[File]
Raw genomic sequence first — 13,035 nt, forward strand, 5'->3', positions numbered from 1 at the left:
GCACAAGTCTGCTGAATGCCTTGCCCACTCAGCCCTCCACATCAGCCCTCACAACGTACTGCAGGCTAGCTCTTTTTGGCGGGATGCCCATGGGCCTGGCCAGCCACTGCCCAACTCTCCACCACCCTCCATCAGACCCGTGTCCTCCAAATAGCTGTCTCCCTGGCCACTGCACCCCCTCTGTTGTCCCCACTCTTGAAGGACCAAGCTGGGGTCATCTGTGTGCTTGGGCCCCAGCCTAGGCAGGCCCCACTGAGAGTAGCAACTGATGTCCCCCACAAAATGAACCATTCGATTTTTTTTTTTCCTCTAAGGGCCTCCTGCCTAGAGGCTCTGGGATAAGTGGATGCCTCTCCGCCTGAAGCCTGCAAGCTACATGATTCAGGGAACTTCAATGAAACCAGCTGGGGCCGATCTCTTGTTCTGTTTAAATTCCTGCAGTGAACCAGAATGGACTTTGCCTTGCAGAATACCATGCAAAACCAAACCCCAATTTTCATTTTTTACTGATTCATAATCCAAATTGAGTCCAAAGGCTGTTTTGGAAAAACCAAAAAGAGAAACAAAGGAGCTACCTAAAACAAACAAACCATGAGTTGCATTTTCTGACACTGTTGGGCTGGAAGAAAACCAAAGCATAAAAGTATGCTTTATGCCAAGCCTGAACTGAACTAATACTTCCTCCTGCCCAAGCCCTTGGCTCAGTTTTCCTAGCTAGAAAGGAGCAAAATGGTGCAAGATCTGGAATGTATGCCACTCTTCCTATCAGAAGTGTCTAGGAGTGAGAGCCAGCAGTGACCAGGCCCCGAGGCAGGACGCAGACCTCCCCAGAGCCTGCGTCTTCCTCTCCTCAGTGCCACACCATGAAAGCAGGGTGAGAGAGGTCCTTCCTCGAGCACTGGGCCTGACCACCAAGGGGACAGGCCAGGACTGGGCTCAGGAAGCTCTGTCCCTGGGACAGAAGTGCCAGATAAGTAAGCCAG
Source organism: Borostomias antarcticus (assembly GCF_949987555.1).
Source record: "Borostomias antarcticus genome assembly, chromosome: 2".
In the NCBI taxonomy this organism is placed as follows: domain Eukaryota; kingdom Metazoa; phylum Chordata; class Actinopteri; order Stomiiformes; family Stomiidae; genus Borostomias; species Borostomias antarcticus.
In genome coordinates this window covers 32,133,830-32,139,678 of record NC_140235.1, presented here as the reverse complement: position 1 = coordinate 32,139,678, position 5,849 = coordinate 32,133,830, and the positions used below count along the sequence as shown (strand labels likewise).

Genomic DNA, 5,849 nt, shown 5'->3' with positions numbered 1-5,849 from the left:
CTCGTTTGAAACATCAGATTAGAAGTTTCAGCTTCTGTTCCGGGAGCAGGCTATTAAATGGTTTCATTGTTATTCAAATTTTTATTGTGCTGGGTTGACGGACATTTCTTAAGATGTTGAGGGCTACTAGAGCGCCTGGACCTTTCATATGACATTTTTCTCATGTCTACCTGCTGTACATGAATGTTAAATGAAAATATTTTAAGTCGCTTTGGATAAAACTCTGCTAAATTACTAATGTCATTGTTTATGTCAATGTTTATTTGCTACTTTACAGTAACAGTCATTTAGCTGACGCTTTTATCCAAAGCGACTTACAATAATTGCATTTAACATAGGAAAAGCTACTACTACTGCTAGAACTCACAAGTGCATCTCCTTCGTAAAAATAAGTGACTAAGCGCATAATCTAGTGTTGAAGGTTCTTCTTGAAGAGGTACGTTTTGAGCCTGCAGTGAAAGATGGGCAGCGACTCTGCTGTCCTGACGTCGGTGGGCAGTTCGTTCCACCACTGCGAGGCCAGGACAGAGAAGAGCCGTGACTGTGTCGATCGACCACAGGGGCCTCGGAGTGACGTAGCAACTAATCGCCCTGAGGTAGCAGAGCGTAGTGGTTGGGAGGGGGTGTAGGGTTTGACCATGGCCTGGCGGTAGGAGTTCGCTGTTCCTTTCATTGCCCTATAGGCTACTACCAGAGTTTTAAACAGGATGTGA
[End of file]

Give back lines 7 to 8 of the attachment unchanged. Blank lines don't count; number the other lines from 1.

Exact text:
Genomic DNA, 5,849 nt, shown 5'->3' with positions numbered 1-5,849 from the left:
CTCGTTTGAAACATCAGATTAGAAGTTTCAGCTTCTGTTCCGGGAGCAGGCTATTAAATGGTTTCATTGTTATTCAAATTTTTATTGTGCTGGGTTGACGGACATTTCTTAAGATGTTGAGGGCTACTAGAGCGCCTGGACCTTTCATATGACATTTTTCTCATGTCTACCTGCTGTACATGAATGTTAAATGAAAATATTTTAAGTCGCTTTGGATAAAACTCTGCTAAATTACTAATGTCATTGTTTATGTCAATGTTTATTTGCTACTTTACAGTAACAGTCATTTAGCTGACGCTTTTATCCAAAGCGACTTACAATAATTGCATTTAACATAGGAAAAGCTACTACTACTGCTAGAACTCACAAGTGCATCTCCTTCGTAAAAATAAGTGACTAAGCGCATAATCTAGTGTTGAAGGTTCTTCTTGAAGAGGTACGTTTTGAGCCTGCAGTGAAAGATGGGCAGCGACTCTGCTGTCCTGACGTCGGTGGGCAGTTCGTTCCACCACTGCGAGGCCAGGACAGAGAAGAGCCGTGACTGTGTCGATCGACCACAGGGGCCTCGGAGTGACGTAGCAACTAATCGCCCTGAGGTAGCAGAGCGTAGTGGTTGGGAGGGGGTGTAGGGTTTGACCATGGCCTGGCGGTAGGAGTTCGCTGTTCCTTTCATTGCCCTATAGGCTACTACCAGAGTTTTAAACAGGATGTGA